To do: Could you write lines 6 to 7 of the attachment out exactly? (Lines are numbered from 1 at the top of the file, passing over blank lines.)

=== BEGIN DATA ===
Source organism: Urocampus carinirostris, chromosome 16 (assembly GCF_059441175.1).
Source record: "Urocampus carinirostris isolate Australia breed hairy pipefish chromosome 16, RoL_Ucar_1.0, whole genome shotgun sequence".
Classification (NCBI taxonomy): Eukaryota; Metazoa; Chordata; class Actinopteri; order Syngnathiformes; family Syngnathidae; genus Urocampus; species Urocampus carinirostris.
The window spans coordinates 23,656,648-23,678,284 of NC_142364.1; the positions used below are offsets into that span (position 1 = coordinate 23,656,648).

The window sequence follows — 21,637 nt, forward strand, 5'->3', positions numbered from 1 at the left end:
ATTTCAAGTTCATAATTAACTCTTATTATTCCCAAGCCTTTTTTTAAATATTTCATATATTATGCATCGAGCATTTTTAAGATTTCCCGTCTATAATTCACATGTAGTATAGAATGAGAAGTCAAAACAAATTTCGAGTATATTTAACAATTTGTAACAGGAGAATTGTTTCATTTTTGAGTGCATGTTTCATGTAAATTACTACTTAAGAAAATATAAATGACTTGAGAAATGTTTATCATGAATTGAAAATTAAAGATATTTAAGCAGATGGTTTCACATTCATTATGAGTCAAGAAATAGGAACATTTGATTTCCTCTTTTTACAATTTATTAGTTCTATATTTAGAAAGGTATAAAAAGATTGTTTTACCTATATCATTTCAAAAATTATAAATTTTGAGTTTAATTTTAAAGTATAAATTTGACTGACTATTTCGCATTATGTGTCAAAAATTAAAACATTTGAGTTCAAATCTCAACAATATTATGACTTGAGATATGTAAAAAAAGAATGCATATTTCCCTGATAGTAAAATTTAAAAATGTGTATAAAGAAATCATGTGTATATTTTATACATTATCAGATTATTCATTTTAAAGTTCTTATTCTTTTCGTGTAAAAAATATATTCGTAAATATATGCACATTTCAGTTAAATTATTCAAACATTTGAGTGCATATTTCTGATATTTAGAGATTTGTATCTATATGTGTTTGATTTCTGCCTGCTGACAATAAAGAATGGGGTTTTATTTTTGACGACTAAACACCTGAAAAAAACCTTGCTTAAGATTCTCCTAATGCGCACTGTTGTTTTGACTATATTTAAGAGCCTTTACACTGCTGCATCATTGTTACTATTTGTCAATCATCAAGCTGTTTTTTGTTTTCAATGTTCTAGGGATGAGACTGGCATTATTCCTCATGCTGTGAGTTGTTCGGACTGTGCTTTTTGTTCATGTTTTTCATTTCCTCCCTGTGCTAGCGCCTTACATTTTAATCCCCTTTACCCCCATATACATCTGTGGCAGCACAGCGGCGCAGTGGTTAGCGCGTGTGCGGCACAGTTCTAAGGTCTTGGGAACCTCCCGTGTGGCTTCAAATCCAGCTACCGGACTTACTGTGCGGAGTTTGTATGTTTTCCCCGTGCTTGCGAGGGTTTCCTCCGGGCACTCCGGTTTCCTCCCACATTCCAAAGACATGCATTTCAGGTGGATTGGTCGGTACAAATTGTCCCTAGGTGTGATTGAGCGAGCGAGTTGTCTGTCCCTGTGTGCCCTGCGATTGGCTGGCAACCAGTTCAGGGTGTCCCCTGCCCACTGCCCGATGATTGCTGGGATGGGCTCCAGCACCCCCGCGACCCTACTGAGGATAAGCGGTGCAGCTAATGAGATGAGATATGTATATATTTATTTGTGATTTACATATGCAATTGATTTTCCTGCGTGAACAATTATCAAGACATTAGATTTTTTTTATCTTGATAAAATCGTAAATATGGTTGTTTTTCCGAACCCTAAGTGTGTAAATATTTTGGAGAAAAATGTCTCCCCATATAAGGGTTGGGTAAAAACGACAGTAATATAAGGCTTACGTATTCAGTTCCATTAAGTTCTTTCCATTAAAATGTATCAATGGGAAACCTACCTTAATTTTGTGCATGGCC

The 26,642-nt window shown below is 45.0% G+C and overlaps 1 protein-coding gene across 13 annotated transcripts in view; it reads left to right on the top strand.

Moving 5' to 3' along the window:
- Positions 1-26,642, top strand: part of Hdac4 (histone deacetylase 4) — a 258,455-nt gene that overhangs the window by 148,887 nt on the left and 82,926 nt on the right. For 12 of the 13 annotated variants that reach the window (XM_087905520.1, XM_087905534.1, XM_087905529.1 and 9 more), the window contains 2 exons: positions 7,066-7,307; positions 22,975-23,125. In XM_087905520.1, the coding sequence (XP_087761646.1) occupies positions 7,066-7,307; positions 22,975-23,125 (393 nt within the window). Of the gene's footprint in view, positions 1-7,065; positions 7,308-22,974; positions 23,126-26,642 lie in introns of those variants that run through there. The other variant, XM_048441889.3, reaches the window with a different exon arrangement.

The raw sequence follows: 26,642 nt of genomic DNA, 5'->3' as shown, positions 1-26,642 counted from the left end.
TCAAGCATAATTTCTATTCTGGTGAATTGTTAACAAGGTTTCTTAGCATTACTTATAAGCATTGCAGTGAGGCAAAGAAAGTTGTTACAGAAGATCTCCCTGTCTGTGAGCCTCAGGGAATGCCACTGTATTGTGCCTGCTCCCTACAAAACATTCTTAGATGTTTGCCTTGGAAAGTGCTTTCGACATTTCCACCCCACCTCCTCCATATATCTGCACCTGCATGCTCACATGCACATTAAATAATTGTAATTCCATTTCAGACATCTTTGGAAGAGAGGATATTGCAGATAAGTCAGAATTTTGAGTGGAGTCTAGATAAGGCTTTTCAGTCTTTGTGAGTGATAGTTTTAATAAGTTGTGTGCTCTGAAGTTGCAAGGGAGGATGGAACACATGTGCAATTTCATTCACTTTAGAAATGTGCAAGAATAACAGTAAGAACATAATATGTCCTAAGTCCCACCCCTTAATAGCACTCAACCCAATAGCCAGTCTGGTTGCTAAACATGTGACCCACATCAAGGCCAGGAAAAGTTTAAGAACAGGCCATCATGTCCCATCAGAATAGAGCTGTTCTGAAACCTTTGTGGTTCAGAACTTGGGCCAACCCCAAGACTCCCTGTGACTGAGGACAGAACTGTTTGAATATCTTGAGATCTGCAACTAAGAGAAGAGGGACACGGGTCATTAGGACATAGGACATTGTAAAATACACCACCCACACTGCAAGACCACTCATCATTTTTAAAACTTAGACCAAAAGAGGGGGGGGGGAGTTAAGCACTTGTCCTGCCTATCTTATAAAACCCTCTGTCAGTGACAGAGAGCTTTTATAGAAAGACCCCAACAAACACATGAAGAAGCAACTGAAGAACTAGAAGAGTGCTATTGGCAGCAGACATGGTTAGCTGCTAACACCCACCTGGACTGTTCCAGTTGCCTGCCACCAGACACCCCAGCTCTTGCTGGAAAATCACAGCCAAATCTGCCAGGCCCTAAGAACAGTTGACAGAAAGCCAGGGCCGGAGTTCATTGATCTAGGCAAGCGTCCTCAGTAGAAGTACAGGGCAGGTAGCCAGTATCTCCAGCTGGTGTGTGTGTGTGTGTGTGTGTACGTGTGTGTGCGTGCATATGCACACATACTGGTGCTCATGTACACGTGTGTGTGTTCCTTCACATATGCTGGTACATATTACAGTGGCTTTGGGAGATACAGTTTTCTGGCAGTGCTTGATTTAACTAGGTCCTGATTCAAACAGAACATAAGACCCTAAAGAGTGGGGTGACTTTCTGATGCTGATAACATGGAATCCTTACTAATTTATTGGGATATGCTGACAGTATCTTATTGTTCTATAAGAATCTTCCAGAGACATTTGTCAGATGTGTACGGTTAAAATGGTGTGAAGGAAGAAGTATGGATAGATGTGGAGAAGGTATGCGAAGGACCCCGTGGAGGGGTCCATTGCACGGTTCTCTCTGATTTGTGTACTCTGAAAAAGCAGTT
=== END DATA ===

ATTTCAAGTTCATAATTAACTCTTATTATTCCCAAGCCTTTTTTTAAATATTTCATATATTATGCATCGAGCATTTTTAAGATTTCCCGTCTATAATTCACATGTAGTATAGAATGAGAAGTCAAAACAAATTTCGAGTATATTTAACAATTTGTAACAGGAGAATTGTTTCATTTTTGAGTGCATGTTTCATGTAAATTACTACTTAAGAAAATATAAATGACTTGAGAAATGTTTATCATGAATTGAAAATTAAAGATATTTAAGCAGATGGTTTCACATTCATTATGAGTCAAGAAATAGGAACATTTGATTTCCTCTTTTTACAATTTATTAGTTCTATATTTAGAAAGGTATAAAAAGATTGTTTTACCTATATCATTTCAAAAATTATAAATTTTGAGTTTAATTTTAAAGTATAAATTTGACTGACTATTTCGCATTATGTGTCAAAAATTAAAACATTTGAGTTCAAATCTCAACAATATTATGACTTGAGATATGTAAAAAAAGAATGCATATTTCCCTGATAGTAAAATTTAAAAATGTGTATAAAGAAATCATGTGTATATTTTATACATTATCAGATTATTCATTTTAAAGTTCTTATTCTTTTCGTGTAAAAAATATATTCGTAAATATATGCACATTTCAGTTAAATTATTCAAACATTTGAGTGCATATTTCTGATATTTAGAGATTTGTATCTATATGTGTTTGATTTCTGCCTGCTGACAATAAAGAATGGGGTTTTATTTTTGACGACTAAACACCTGAAAAAAACCTTGCTTAAGATTCTCCTAATGCGCACTGTTGTTTTGACTATATTTAAGAGCCTTTACACTGCTGCATCATTGTTACTATTTGTCAATCATCAAGCTGTTTTTTGTTTTCAATGTTCTAGGGATGAGACTGGCATTATTCCTCATGCTGTGAGTTGTTCGGACTGTGCTTTTTGTTCATGTTTTTCATTTCCTCCCTGTGCTAGCGCCTTACATTTTAATCCCCTTTACCCCCATATACATCTGTGGCAGCACAGCGGCGCAGTGGTTAGCGCGTGTGCGGCACAGTTCTAAGGTCTTGGGAACCTCCCGTGTGGCTTCAAATCCAGCTACCGGACTTACTGTGCGGAGTTTGTATGTTTTCCCCGTGCTTGCGAGGGTTTCCTCCGGGCACTCCGGTTTCCTCCCACATTCCAAAGACATGCATTTCAGGTGGATTGGTCGGTACAAATTGTCCCTAGGTGTGATTGAGCGAGCGAGTTGTCTGTCCCTGTGTGCCCTGCGATTGGCTGGCAACCAGTTCAGGGTGTCCCCTGCCCACTGCCCGATGATTGCTGGGATGGGCTCCAGCACCCCCGCGACCCTACTGAGGATAAGCGGTGCAGCTAATGAGATGAGATATGTATATATTTATTTGTGATTTACATATGCAATTGATTTTCCTGCGTGAACAATTATCAAGACATTAGATTTTTTTTATCTTGATAAAATCGTAAATATGGTTGTTTTTCCGAACCCTAAGTGTGTAAATATTTTGGAGAAAAATGTCTCCCCATATAAGGGTTGGGTAAAAACGACAGTAATATAAGGCTTACGTATTCAGTTCCATTAAGTTCTTTCCATTAAAATGTATCAATGGGAAACCTACCTTAATTTTGTGCATGGCC

The 26,642-nt window shown below is 45.0% G+C and overlaps 1 protein-coding gene across 13 annotated transcripts in view; it reads left to right on the top strand.